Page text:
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The Rise of Creative Writing

Tuesday, February 21, 2012 - 17:30 to 19:30
Tuesday, March 27, 2012 - 18:30 to 20:30
Tuesday, May 1, 2012 - 18:30 to 20:30

Research seminar organised in collaboration with the Institute of English Studies at the University of London. February – May 2012

Creative Writing has been taught in British universities for forty years and really took off in the last two decades. There are over a hundred MA courses in the UK, the best of which are a significant training ground for ambitious writers. It is easy to demonstrate that a good writing course can give a talented student a high-speed ride to literary accomplishment. But there has been very little systematic investigation into whether the teaching of Creative Writing has made a traceable impact upon contemporary literary methods and styles. Have creative writing courses changed the nature and styles of what is written and published, of how literature is currently perceived, produced, and consumed? For example, have creative writing courses fuelled the recent resurgence of the short story? In what ways could the relationship between Creative Writing education and literary culture be considered beneficial? In what ways might it be considered restrictive or harmful? How does the British situation compare with the impact of writing programmes in the USA or elsewhere?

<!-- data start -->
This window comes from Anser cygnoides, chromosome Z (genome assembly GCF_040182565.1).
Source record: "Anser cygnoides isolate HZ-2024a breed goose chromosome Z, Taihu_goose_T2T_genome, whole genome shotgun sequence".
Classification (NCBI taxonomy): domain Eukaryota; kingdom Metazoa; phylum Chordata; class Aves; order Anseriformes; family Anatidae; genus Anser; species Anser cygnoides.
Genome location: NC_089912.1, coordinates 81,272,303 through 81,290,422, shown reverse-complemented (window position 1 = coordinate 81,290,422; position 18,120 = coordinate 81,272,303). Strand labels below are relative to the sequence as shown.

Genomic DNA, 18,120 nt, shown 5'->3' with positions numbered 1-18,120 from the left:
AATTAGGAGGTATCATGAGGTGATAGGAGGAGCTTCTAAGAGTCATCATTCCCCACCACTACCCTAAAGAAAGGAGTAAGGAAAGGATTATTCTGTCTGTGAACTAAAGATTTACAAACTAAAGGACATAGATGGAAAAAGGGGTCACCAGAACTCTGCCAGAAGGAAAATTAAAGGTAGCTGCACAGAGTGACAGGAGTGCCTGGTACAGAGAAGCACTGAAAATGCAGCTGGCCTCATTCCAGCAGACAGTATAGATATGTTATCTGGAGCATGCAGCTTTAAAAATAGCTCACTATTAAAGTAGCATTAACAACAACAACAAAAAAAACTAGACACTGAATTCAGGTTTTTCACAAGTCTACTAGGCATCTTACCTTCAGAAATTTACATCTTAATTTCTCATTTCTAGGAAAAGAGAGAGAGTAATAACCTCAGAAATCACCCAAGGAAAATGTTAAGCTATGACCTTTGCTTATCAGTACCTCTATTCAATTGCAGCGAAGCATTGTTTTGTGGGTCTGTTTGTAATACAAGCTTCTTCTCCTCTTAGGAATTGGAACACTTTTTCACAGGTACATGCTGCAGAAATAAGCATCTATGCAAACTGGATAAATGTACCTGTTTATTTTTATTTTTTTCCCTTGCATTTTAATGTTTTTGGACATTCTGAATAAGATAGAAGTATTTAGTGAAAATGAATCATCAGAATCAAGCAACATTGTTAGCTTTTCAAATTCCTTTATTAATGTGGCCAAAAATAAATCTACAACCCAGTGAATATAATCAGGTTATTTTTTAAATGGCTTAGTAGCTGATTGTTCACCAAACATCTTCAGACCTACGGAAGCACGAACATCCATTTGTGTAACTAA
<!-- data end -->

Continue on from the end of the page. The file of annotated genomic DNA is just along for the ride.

The seminars are on Tuesdays from 17.30 – 19.30. Each seminar will be led by two speakers (to be announced).


21 February 2012
'Impacts on the Short Story'

Alison MacLeod (University of Chichester).

Alison MacLeod photoAlison MacLeod’s short stories have been widely published by, for example, Prospect, London Magazine, Bloomsbury, Virago and Comma Press, and broadcast on Radio 4.  In 2008 she was awarded the Society of Authors' Prize for short fiction, while her collection Fifteen Modern Tales of Attraction (Penguin) was named as one of the ‘Top Ten Books to Talk About in 2009’ in association with the Guardian and World Book Day events.  More recently, she was shortlisted for the 2011 BBC National Short Story Award for her story ‘The Heart of Denis Noble’, and she is currently completing her second short story collection.  MacLeod is also the author of two novels, The Changeling (Macmillan) and The Wave Theory of Angels (Penguin), and her next novel will be published by Penguin in 2013.   Alongside her writing, she is Professor of Contemporary Fiction at the University of Chichester.

Derek Neale (The Open University)

Derek Neale photoDerek Neale is an award-winning short story writer. A graduate of UEA’s MA in Creative Writing, he taught both fiction and scriptwriting there for a number of years. He has recently helped design a whole new generation of Open University courses, publishing three books about writing in 2009 – he co-authored two volumes, Writing Fiction and Life Writing (both Routledge) and edited, and was a principal author of, A Creative Writing Handbook: developing dramatic technique, individual style and voice (A&C Black). He was a contributing author in the influential volume Creative Writing: A Workbook with Readings (Routledge, 2006), with chapters on the creative process, fiction and life writing. A book of his interviews with writers will be published in 2013. One of his most recent interviews – with Iain Banks at the 2010 Cheltenham Literature Festival -  can be seen on YouTube. His novel, The Book of Guardians, will be published in July 2012 (Salt). He is currently Director of Teaching for English at the OU.